Thus I faced the Rogues Gallery of empty, half-empty, dried to a paste, and otherwise coagulated cans of paint and varnish, stain and solvents, which every home collects and which nobody ever throws out because we think — usually wrongly — that we might need some “for touch up” later on.
In actual fact, of course, it’s a rare day that any touch up is undertaken until it’s time to paint the whole wall again — and the touch up paint remains sitting in cans in the basement for generations. I had cans of touch up paint for walls that no longer exist.
Strangely, I don’t feel alone. I bet there are millions of Americans out there who have a shelf (or shelves) of ratty paint cans that should be properly disposed of.
Well, better late than never, I have herded mine into open cardboard boxes and steeled myself for the trip to the dump and the extra dumping fees.
Serves me right. I will feel better when it’s done and my basement will certainly be cleaner and better organized. I just wish I had come to the task with a conscious will, instead of being prompted to do it via now- dented cans of paint and stain and varnish all over the floor.
Among the other discoveries, I found that a coffee urn in the office had somehow broken its base with two perfectly spaced half-rounds of plastic missing, and no harm to the functionality or appearance of the the coffee pot at all. The only way you can tell that the damage wasn’t part of the original design is by picking it up and feeling the rough edge. Otherwise, it looks like it was made that way.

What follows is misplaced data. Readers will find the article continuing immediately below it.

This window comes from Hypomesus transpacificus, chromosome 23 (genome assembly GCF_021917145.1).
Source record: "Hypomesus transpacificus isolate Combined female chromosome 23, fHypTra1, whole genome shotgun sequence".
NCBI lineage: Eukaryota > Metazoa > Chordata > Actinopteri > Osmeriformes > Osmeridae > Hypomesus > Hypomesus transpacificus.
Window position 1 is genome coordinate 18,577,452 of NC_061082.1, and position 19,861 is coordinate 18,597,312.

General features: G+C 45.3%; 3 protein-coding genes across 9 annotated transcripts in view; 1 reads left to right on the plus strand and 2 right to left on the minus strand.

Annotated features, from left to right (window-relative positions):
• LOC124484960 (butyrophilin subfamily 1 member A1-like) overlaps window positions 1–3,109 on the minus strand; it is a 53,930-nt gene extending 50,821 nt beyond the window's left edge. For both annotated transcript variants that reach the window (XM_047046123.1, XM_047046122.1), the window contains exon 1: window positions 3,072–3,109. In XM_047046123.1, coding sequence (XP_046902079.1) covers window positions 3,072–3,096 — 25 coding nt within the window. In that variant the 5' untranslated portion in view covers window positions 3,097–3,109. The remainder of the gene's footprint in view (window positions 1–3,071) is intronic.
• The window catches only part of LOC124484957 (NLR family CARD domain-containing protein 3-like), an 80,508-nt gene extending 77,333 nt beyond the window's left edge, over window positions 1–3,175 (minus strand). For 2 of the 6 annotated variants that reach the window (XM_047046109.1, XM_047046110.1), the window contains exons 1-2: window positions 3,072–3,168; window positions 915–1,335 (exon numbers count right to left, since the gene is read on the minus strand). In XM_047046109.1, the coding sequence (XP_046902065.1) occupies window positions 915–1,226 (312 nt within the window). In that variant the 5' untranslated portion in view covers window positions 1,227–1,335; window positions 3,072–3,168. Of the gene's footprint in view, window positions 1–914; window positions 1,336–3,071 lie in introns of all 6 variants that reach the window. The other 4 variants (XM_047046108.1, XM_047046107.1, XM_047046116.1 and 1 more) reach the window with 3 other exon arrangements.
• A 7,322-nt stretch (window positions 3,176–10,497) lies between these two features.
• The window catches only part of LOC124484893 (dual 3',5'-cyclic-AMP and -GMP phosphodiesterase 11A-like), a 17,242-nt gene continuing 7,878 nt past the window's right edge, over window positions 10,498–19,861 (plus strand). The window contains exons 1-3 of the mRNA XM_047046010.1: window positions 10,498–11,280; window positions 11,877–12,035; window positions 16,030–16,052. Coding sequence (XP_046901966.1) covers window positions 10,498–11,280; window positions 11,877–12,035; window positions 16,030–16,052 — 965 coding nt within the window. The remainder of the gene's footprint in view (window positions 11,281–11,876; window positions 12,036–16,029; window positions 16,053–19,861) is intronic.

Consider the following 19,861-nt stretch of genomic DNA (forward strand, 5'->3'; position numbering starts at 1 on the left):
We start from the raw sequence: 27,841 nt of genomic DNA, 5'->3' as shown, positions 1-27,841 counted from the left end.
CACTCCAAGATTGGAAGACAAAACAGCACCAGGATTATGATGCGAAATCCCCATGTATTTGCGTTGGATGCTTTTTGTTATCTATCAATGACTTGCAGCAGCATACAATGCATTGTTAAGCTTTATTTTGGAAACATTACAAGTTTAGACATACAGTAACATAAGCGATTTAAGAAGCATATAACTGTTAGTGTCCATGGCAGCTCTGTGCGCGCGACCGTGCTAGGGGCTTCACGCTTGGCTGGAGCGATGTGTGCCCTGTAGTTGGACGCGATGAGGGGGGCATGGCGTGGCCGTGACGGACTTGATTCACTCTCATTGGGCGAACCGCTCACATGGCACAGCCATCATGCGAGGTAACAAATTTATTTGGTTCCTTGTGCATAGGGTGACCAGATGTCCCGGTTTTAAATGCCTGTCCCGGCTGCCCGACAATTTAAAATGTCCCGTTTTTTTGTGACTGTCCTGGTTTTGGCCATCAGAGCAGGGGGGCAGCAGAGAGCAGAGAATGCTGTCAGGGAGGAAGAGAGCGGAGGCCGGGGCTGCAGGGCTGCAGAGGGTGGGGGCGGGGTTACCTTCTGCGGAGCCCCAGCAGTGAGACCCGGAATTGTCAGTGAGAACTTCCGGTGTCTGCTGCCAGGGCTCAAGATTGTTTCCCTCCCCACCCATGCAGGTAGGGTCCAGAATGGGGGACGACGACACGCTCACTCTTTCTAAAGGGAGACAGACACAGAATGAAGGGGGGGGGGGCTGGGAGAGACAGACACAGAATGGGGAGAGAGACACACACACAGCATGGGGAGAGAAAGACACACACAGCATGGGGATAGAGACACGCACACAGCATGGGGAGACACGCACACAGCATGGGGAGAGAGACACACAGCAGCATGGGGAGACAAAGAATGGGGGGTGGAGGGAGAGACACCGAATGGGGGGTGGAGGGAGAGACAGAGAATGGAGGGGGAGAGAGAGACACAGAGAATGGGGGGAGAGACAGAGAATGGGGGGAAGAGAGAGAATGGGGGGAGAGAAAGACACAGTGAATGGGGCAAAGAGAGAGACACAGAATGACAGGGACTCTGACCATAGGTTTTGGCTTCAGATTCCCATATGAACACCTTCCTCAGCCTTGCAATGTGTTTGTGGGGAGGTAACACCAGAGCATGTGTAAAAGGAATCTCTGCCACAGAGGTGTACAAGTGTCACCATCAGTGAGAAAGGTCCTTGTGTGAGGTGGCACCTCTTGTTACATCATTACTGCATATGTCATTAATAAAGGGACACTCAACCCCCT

This result is even more amazing when you consider that this urn is a stainless steel cylinder with a spout and a domed lid and it fell about eight feet from the top of a shelving unit onto a cement floor.
I guess I must have a need for a large coffee urn in the future? Perhaps you are all going to drop in for a cup of java? The pattern of what is saved and what remains after a disaster is a perennial mystery.
Every lampshade in my house is toast, but all the lamp bases survived without a scratch.
My beloved and well-used Crock Pot sustained a dent, but it still works just fine and to tell you the truth, I hardly notice it and nobody else around here cares, so — welcome to our new, rearranged reality of dented Crock Pots and “miracle” coffee urns.
The poles of our Volley Ball set did not survive. They took the hit to protect the fishing rods and reels. Now, I am looking at the net, weighing my options. New set? New poles? Give up playing at my age?